New NAU program helps children affected by family violence
Family Violence Institute provides resources for children affected by partner homicide across the state
FLAGSTAFF, Ariz. — Three thousand children across the United States lose a parent to intimate partner homicide each year, where one parent kills the other parent, according to the associate director of the Family Violence Institute at Northern Arizona University Holly Hulen.
“About half of those children were home at the time and either witnessed the homicide or discovered the parent’s body,” she continued.
That is where the Family Violence Institute at Northern Arizona University comes in. The new program at the university, called the Arizona Child and Adolescent Survivor Initiative (ACASI), has been created to provide services to children who have lost a parent/parents to intimate partner homicide.
“We’re here to help, when you’re ready, when you need us,” Hulen said.
Some of the services that the program offers include intensive case management and access to spec
ialized trauma therapists. The institute also provides personal advocacy and accompaniment. Sometimes the families need to go to court and they can receive help with the criminal justice system.
“We help them with victim’s rights and then we also help them with connecting them with different resources and referrals,” Hulen said.
Family Violence Institute seeking mentors in northern Arizona
One of the other components the institute provides is its volunteer mentoring program. The institute matches mentors from the community with children who have experienced this kind of trauma.
All mentors go through a specialized training and they receive support from the staff at the Family Violence Institute throughout their mentoring relationship.
“Research has shown that if a child, especially a child who is at risk, has one adult who is consistent and reliable and is a role model, it can really make a big difference in their lives,” Hulen said. “That’s what we’re trying to do with that role modeling, that mentoring piece. We’re trying to provide another support system for the child and family.”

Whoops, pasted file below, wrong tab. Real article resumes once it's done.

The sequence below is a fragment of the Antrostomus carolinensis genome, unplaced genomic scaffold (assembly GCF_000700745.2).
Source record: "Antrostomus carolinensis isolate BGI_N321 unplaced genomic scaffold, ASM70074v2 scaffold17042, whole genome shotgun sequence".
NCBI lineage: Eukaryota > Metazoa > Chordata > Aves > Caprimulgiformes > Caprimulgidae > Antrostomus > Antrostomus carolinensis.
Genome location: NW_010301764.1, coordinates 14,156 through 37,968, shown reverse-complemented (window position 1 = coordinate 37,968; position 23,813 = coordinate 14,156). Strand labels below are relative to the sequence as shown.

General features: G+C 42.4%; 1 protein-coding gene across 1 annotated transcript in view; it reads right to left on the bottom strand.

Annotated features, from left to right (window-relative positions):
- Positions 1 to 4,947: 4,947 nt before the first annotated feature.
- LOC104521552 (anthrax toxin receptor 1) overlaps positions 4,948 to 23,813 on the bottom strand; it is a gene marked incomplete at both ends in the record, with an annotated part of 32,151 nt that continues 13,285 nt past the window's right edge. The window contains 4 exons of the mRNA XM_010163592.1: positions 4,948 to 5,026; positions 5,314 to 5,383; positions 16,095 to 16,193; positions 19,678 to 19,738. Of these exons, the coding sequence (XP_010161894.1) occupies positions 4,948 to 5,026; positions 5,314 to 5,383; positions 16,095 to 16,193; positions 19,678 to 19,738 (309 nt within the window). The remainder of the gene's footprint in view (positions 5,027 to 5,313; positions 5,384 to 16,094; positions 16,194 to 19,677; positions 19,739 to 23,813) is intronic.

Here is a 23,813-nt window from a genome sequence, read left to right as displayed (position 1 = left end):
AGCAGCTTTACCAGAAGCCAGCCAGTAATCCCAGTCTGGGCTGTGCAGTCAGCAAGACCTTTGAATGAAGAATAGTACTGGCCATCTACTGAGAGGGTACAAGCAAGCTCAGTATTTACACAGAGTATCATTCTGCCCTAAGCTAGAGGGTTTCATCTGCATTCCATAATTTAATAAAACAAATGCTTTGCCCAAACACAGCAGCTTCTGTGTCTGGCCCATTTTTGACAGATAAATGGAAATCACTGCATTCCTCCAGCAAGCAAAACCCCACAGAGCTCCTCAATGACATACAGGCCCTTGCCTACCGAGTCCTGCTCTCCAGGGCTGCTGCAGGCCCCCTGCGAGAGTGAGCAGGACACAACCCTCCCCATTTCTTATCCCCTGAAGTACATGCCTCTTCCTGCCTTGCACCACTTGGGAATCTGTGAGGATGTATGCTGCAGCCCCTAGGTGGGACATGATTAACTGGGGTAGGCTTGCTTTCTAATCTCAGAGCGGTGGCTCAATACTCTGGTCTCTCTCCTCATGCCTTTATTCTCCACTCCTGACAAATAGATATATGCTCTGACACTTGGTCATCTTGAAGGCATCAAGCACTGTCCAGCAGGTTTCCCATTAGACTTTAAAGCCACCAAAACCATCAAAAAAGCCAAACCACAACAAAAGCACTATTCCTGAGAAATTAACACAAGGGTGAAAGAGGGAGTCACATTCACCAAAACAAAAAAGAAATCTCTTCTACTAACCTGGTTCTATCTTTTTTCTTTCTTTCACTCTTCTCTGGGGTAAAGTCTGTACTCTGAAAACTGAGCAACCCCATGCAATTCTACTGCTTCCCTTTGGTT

A mentor needs to be 18 years old or older. They have to pass a background check and be fingerprinted. There is an extensive interview process and also a training process before they are matched.
Mentors usually spend time with the child a couple of times a month. The program does try to match the interests of the mentor with those of the child, like if the child has some interest in arts and crafts, the mentor could take the child to a museum or cultural event. But it could also be just going to a park or basketball game. It all depends on the child.
“Part of it is providing a role model and part of it is just spending quality time with that child,” Hulen said. “The mentor is not expected to be a therapist. It’s more of just having an opportunity to provide support and have fun with that child.”
The amount of time and when the mentor spends time with the child is subject to the availability of both sides of the arrangement, the mentor and the child. If the child is younger, there may be more time to spend, but if they are a teenager, sometimes some contact may be made by text.